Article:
High Breeze Farm

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High Breeze Farm
High Breeze Main.JPG
Main House
High Breeze Farm is located in Sussex County, New Jersey
High Breeze Farm
High Breeze Farm is located in New Jersey
High Breeze Farm
High Breeze Farm is located in the US
High Breeze Farm
Nearest city Highland Lakes, New Jersey
Coordinates 41°13′6″N 74°25′3″W / 41.21833°N 74.41750°W / 41.21833; -74.41750Coordinates: 41°13′6″N 74°25′3″W / 41.21833°N 74.41750°W / 41.21833; -74.41750
Area 162 acres (66 ha)
Architectural style Late 19th And 20th Century Revivals, Federal, English barn
NRHP reference # 89000993[1]
Added to NRHP July 27, 1989

High Breeze Farm, also known as Barrett Farm, is located in the Highland Lakes section of Vernon Township, in Sussex County, New Jersey, United States.


The 160-acre farm, now known as High Breeze Farm, was owned by the Demarest family from approximately 1818 to 1860, when it was purchased by the Barrett family. The main farmhouse was built in 1828 and the barns and outbuildings were built between 1860 and 1935. The Barretts operated it continuously from 1860 to 1986 with very few changes to the original farming methods.[2] The farm was used mainly for subsistence farming.[3] Four generations of Barretts operated it. They raised horses, cows, and chickens and produced hay, corn, turnips, rutabagas, apples, peaches, pears, plums, honey, and maple syrup.[4] Luther J. Barrett was the last family member to work the farm, operating it “almost as a time capsule of 19th century farming,” using a draft horse for most farm work. At the time of Luther J. Barrett’s death in 1986, the farm had not installed plumbing, central heating, or telephones.[2]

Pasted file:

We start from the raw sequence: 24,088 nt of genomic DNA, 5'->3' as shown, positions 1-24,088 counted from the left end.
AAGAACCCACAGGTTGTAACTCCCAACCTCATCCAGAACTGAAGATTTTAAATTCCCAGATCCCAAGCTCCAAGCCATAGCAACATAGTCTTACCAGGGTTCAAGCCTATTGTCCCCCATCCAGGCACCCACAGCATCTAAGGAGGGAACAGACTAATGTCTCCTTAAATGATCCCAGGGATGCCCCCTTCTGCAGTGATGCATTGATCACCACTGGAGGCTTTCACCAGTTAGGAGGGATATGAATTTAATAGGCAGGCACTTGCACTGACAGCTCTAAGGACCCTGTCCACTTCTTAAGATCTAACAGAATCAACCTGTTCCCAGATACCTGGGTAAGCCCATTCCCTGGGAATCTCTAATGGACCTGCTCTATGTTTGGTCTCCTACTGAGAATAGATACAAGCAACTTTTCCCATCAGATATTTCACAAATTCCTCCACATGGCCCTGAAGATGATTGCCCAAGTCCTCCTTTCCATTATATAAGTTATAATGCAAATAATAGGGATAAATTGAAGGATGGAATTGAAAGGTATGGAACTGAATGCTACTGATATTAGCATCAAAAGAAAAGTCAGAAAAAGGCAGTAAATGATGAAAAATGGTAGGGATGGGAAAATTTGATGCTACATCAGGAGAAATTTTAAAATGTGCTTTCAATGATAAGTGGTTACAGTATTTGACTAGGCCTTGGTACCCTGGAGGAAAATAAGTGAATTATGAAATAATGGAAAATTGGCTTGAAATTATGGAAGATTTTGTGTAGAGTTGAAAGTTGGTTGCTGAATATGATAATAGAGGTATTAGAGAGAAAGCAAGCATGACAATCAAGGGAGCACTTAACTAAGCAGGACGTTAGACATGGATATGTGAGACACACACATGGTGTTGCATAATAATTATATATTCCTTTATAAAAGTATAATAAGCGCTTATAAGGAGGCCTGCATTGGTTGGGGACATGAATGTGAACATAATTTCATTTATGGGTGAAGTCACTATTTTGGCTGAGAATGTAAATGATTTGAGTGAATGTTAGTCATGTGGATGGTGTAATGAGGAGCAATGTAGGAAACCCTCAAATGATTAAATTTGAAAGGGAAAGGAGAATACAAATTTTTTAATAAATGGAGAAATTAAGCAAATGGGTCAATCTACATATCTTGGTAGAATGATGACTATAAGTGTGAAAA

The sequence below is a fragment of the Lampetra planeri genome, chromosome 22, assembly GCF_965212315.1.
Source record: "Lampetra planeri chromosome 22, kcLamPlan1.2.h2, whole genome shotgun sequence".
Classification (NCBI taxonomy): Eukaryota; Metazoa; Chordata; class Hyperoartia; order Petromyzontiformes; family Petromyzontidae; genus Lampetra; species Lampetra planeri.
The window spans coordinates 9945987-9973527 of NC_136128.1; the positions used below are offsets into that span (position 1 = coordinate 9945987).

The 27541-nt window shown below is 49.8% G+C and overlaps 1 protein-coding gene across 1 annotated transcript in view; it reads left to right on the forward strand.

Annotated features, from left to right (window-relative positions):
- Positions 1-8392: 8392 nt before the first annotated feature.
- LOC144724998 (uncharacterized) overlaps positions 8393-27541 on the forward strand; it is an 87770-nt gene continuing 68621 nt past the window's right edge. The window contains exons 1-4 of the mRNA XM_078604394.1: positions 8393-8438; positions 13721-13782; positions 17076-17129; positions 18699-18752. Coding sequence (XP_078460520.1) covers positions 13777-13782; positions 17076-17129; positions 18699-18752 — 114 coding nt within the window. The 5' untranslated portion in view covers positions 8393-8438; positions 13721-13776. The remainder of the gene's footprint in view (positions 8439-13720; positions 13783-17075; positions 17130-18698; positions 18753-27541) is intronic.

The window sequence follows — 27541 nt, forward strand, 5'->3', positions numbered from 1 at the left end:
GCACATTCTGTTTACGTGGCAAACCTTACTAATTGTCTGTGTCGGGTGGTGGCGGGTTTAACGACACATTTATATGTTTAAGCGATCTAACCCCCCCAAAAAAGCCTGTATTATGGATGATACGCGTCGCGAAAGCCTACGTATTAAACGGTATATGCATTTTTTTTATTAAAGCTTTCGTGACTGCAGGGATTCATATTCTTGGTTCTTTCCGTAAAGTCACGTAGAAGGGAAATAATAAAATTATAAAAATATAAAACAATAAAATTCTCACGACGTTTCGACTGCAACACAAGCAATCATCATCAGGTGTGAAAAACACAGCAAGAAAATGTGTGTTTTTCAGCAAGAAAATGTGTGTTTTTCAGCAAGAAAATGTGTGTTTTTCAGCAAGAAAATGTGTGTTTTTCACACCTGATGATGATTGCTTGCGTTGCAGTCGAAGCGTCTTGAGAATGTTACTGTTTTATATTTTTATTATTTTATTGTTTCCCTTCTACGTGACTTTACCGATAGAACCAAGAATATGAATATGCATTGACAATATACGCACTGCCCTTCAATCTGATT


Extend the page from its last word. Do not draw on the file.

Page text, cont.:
Farm Equipment

The Barretts did, however, install minimal electricity in 1948.[3] The State of New Jersey purchased the property in 1981 and made it part of Wawayanda State Park. In 1989, the State of New Jersey planned the demolition of the farm, but the Vernon Historical Society, specifically through the work of Ron Dupont Jr. struggled to preserve it. Dupont rallied school children and compiled numerous slideshows to show the historic significance of the farm.[4] His efforts were successful, and High Breeze Farm was listed on the State and National Registers of Historic Places. High Breeze Farm is now the only remaining farm on Wawayanda Mountain. The main house, barn, and outbuildings remain, and are displayed as part of the “living history museum,” as it was restored in 1992.[2] The farm also displays historic farm equipment including mowers, sickle bars, and wrought iron wheels that were used by the Barretts.[4]


Bill Becker now operates High Breeze Farm as a working farm devoted to preserving traditional farming methods. The farm offers Certified Naturally Grown produce, maple syrup, eggs, pork, and beef.[5] By practicing “Naturally Grown” techniques, which are based on the USDA National Organic Program standards, High Breeze maintains many traditional historical practices, rather than choosing to utilize “modern” pesticides and fertilizers or more mechanized agricultural techniques.[6]


High Breeze Farm served as the grounds for the Black Powder Association’s annual encampment in 2009 and 2010. At this encampment, members of the Black Powder Association reenact pre-1840s American culture through dress, props, crafts, and activities. Different groups choose different time periods between American colonization and the 1840s. Members representing different periods camps separately, in an attempt to preserve the historical integrity of the reenactment. Some camp out in teepees or tents, while others construct lean-tos. The encampment also features a competition known as the “Seneca Run,” where competitors must start a fire with a tinderbox, flint, and steel, use bows and arrows, and fire black powder muskets.[7]